Don't Plan on Going Back
It’s five o’clock on a Sunday afternoon. Me and Lisa spent part of the day visiting our daughter’s and our grandkids at their homes. I’m very proud of our four kids. Our two older girls and their husbands have ventured out and are doing well. They both own their own homes, both have good careers in their given fields, and have hard working husbands. In other words, they’re both doing far better than Lisa or I had done, at least on paper. But that’s the way I was always told it was supposed to be, that the offspring should always do better than their parents.
I’m sure all our kids in their own jaded, smart-ass way would say, “doing better than Mom and Dad wasn’t that hard to do”. And honestly, I wouldn’t be offended, because it’s actually true. From the word go Lisa and I struggled, marrying with one kid on the way. Then having three more in rapid succession. I struggled with work and making a living wage to house and fed four kids. Lisa struggled with her own disabilities. Then my own mental and physical health started taking a toll on our families well-being. I’ve always thought the reason our kids are successful is because they already seen the bottom and don’t ever plan on going back.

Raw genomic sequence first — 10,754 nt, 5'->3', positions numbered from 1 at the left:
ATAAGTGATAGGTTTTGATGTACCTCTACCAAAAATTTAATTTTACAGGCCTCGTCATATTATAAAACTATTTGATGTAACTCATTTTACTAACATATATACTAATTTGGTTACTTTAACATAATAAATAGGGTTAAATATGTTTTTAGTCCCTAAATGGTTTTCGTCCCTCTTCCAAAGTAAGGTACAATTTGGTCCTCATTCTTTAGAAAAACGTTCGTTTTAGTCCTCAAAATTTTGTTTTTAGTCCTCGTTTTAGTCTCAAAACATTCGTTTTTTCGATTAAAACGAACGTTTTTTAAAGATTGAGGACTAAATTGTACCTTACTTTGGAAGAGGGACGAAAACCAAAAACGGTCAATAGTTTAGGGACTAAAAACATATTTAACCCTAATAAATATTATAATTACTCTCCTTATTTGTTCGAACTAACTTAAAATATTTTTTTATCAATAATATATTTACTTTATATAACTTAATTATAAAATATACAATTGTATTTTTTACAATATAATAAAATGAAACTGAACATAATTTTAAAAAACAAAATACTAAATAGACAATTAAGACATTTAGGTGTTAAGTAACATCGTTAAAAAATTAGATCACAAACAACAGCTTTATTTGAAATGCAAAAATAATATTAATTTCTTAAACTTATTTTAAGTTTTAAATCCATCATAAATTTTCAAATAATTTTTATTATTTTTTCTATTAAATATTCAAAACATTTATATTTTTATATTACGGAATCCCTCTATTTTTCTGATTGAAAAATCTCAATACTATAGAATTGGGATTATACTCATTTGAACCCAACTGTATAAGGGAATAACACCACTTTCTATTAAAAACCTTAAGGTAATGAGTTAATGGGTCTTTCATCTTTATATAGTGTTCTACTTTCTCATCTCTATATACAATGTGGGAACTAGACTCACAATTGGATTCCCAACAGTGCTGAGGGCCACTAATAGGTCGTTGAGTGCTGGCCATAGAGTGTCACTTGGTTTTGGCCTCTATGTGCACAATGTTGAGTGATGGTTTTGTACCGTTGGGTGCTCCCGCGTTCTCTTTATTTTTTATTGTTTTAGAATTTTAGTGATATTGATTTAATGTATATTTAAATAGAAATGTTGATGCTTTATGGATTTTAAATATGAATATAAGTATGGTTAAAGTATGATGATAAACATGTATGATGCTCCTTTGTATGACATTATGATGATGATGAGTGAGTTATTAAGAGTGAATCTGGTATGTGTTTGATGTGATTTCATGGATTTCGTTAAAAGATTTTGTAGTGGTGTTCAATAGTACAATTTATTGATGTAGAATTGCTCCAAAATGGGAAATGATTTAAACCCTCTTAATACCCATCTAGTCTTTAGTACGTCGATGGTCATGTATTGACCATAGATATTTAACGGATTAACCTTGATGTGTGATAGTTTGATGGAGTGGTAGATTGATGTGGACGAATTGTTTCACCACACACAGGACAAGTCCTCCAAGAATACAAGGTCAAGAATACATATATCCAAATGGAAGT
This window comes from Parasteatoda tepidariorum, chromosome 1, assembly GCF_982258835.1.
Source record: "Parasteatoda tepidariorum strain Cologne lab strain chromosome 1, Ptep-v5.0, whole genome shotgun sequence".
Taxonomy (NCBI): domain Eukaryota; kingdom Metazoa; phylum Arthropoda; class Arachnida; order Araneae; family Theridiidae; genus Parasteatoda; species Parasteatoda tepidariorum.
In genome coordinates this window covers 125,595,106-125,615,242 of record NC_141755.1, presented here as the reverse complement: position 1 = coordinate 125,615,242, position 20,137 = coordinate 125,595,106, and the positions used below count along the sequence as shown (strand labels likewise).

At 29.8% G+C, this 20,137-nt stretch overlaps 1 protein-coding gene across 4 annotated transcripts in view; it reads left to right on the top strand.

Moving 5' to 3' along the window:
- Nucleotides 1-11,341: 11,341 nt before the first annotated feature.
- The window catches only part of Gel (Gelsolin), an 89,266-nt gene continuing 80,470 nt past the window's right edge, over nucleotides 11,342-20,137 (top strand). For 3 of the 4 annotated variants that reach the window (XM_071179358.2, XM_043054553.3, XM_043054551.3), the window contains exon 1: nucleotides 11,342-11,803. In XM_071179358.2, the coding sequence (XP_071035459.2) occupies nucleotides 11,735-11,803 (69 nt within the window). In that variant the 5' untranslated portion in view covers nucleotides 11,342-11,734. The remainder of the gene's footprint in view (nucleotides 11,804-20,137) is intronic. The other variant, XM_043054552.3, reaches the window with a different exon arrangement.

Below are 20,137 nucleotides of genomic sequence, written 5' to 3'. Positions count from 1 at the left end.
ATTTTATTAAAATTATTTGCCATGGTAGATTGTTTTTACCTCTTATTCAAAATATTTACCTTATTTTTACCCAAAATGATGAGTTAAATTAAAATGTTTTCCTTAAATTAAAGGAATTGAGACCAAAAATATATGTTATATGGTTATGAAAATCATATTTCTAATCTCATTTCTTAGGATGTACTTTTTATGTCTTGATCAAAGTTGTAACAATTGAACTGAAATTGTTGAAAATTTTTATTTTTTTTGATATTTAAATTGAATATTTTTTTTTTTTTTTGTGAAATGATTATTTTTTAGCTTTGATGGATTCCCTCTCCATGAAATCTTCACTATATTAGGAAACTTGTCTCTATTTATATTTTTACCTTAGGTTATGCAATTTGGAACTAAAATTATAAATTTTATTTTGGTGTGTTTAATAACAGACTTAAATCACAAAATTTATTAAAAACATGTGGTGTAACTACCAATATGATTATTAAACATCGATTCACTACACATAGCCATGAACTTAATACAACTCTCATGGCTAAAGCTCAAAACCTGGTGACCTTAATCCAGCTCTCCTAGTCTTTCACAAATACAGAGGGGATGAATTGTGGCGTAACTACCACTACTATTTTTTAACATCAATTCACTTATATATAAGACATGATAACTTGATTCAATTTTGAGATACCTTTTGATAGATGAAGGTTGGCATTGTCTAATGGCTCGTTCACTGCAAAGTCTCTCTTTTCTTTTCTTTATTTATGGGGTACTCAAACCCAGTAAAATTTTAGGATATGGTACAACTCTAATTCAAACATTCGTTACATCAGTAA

I suppose the point of dragging out all this personal business out is to say. No matter how successful or unsuccessful you may be, it’s the point that you tried that really counts. Rather it’s your kids or a co-worker, people are watching your actions. And if they see you trying then your point has been made. Oh, I can talk a big game. I come by that naturally. But my family also knows I’ll move heaven or hell for them. If you can build that type of trust in most every individual you know, then you have built a legacy no amount of failure can ever take down.
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FD Thornton, Jr
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